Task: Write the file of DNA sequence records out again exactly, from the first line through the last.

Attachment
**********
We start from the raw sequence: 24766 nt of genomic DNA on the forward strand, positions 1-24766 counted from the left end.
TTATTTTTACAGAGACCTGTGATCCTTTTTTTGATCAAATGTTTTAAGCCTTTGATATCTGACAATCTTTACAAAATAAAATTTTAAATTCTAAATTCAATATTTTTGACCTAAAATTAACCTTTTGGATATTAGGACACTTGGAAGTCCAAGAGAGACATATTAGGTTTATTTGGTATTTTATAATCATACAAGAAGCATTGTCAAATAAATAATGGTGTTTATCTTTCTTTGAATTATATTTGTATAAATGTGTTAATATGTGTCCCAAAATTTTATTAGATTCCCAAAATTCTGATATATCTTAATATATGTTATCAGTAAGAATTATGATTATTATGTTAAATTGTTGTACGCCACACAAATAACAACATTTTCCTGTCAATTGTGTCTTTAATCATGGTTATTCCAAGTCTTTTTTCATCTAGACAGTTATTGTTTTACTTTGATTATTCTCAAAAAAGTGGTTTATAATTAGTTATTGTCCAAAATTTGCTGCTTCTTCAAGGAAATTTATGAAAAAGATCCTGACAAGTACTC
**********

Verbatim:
We start from the raw sequence: 24766 nt of genomic DNA on the forward strand, positions 1-24766 counted from the left end.
TTATTTTTACAGAGACCTGTGATCCTTTTTTTGATCAAATGTTTTAAGCCTTTGATATCTGACAATCTTTACAAAATAAAATTTTAAATTCTAAATTCAATATTTTTGACCTAAAATTAACCTTTTGGATATTAGGACACTTGGAAGTCCAAGAGAGACATATTAGGTTTATTTGGTATTTTATAATCATACAAGAAGCATTGTCAAATAAATAATGGTGTTTATCTTTCTTTGAATTATATTTGTATAAATGTGTTAATATGTGTCCCAAAATTTTATTAGATTCCCAAAATTCTGATATATCTTAATATATGTTATCAGTAAGAATTATGATTATTATGTTAAATTGTTGTACGCCACACAAATAACAACATTTTCCTGTCAATTGTGTCTTTAATCATGGTTATTCCAAGTCTTTTTTCATCTAGACAGTTATTGTTTTACTTTGATTATTCTCAAAAAAGTGGTTTATAATTAGTTATTGTCCAAAATTTGCTGCTTCTTCAAGGAAATTTATGAAAAAGATCCTGACAAGTACTC